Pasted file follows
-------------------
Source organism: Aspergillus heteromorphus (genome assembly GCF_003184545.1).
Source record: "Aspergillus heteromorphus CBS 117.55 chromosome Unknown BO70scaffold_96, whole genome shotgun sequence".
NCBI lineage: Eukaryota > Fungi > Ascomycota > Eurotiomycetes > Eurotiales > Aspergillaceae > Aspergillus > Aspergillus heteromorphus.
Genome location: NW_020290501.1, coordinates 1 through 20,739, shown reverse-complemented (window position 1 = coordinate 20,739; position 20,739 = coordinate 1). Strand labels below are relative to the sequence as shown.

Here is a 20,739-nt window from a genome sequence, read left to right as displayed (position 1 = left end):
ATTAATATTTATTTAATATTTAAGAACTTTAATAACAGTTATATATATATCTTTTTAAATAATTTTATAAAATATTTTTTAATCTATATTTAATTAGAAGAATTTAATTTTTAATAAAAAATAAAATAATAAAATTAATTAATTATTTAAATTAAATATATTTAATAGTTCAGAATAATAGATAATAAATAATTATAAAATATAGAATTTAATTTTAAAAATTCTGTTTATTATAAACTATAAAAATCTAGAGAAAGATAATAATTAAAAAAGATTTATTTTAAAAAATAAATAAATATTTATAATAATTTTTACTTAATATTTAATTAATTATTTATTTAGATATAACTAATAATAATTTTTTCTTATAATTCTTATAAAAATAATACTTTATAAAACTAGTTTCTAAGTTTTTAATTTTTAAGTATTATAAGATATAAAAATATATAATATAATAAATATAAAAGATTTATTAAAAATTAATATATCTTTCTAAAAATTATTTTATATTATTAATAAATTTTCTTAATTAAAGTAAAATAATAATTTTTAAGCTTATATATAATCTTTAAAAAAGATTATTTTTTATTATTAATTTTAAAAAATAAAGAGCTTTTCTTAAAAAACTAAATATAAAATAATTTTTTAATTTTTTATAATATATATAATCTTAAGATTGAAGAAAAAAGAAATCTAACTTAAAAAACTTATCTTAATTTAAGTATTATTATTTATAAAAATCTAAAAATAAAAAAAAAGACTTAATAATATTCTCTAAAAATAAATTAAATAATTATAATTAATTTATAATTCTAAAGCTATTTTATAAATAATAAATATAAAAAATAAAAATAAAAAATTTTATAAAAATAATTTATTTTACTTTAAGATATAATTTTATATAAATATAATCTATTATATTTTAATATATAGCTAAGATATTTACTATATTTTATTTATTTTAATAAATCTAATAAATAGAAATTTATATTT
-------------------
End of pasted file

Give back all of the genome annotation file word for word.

Source organism: Aspergillus heteromorphus (genome assembly GCF_003184545.1).
Source record: "Aspergillus heteromorphus CBS 117.55 chromosome Unknown BO70scaffold_96, whole genome shotgun sequence".
NCBI lineage: Eukaryota > Fungi > Ascomycota > Eurotiomycetes > Eurotiales > Aspergillaceae > Aspergillus > Aspergillus heteromorphus.
Genome location: NW_020290501.1, coordinates 1 through 20,739, shown reverse-complemented (window position 1 = coordinate 20,739; position 20,739 = coordinate 1). Strand labels below are relative to the sequence as shown.

Here is a 20,739-nt window from a genome sequence, read left to right as displayed (position 1 = left end):
ATTAATATTTATTTAATATTTAAGAACTTTAATAACAGTTATATATATATCTTTTTAAATAATTTTATAAAATATTTTTTAATCTATATTTAATTAGAAGAATTTAATTTTTAATAAAAAATAAAATAATAAAATTAATTAATTATTTAAATTAAATATATTTAATAGTTCAGAATAATAGATAATAAATAATTATAAAATATAGAATTTAATTTTAAAAATTCTGTTTATTATAAACTATAAAAATCTAGAGAAAGATAATAATTAAAAAAGATTTATTTTAAAAAATAAATAAATATTTATAATAATTTTTACTTAATATTTAATTAATTATTTATTTAGATATAACTAATAATAATTTTTTCTTATAATTCTTATAAAAATAATACTTTATAAAACTAGTTTCTAAGTTTTTAATTTTTAAGTATTATAAGATATAAAAATATATAATATAATAAATATAAAAGATTTATTAAAAATTAATATATCTTTCTAAAAATTATTTTATATTATTAATAAATTTTCTTAATTAAAGTAAAATAATAATTTTTAAGCTTATATATAATCTTTAAAAAAGATTATTTTTTATTATTAATTTTAAAAAATAAAGAGCTTTTCTTAAAAAACTAAATATAAAATAATTTTTTAATTTTTTATAATATATATAATCTTAAGATTGAAGAAAAAAGAAATCTAACTTAAAAAACTTATCTTAATTTAAGTATTATTATTTATAAAAATCTAAAAATAAAAAAAAAGACTTAATAATATTCTCTAAAAATAAATTAAATAATTATAATTAATTTATAATTCTAAAGCTATTTTATAAATAATAAATATAAAAAATAAAAATAAAAAATTTTATAAAAATAATTTATTTTACTTTAAGATATAATTTTATATAAATATAATCTATTATATTTTAATATATAGCTAAGATATTTACTATATTTTATTTATTTTAATAAATCTAATAAATAGAAATTTATATTT